The Razor’s Edge

Designed by I.M. Pei in 1978, the East Building of the National Gallery of Art is easily one of my favorite buildings in the city.  The prismatic stone volumes are laid out on a daring plan that follows the angled streets of the baroque city plan while also fulfilling its own internal geometry.  The central lobby is a grand multi-level space full of light, crisscrossing with cast-in-place concrete terraces and bridges.  Note the curvilinear form of the escalator handrail as it is cut into the stone wall.  This was a bold modern move in an era when escalators were considered sub-architectural add-ons.  Pei elevates the mechanical by registering the newly iconic graphic signature of the escalator on the monumental walls themselves.

Other I.M. Pei buildings on the straight torquer:






2 Responses to “The Razor’s Edge”

  1. thb Says:

    what a fabulous museum, what a chance to see and experience the best of our modern era, what amazing photographs…that ‘razor’s edge’ shot says it all!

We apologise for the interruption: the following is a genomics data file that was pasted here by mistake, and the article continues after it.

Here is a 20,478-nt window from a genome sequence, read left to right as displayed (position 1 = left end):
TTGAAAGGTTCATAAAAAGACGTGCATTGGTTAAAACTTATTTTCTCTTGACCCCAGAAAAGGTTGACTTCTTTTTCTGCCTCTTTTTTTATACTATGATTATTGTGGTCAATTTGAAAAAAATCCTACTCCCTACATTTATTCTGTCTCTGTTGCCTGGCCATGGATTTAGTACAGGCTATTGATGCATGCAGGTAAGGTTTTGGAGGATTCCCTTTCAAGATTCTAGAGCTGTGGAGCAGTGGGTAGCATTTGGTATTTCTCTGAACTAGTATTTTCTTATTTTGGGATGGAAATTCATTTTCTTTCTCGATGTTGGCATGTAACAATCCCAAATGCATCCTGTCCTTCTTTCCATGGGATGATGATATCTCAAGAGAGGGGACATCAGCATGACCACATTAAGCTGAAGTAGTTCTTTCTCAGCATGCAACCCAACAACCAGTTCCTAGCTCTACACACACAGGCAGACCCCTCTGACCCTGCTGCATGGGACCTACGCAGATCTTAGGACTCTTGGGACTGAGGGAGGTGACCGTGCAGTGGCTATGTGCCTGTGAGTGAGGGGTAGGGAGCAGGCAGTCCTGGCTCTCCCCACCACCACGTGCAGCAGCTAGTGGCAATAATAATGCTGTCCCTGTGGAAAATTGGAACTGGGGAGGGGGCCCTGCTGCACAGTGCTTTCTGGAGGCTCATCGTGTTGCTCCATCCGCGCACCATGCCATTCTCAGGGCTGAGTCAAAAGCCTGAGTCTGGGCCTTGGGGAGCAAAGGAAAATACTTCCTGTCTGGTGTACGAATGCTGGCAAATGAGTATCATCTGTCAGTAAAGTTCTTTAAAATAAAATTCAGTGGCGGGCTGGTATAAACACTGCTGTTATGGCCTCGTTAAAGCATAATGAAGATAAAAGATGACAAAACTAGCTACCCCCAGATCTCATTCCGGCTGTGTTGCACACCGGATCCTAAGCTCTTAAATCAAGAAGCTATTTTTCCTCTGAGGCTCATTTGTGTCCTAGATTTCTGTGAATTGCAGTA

2. Jo-Ann Neuhaus Says:

    In the interview you listed some of Pei, Cobb, Fried buildings. Here are a few others:
    Schematic design for Bill Slayton’s [now deceased] house in Cleveland Park
    The four residential buildings that were part of Town Center in SW
    The north and south buildings at L’Enfant Plaza (I believe that Araldo Cossutto was the design principal) plus the original design for 10th Street and the overlook now called Banneker Plaza (since changed)
    The Holocaust Museum and the Ronald Reagan Building (James Indigo Fried was the design principal on both of these)
    The Warner Building (also Fried)
    555 13th Street (Henry Cobb was the design principal I believe) – This and the Warner Building take up the block between 13th, F, 12th, and E streets
    The Christian Science Office Building and Church (again, as with the Boston mother church, the design principal was Araldo Cossutta)

    There are probably others, but I can’t think of them off the top of my head.

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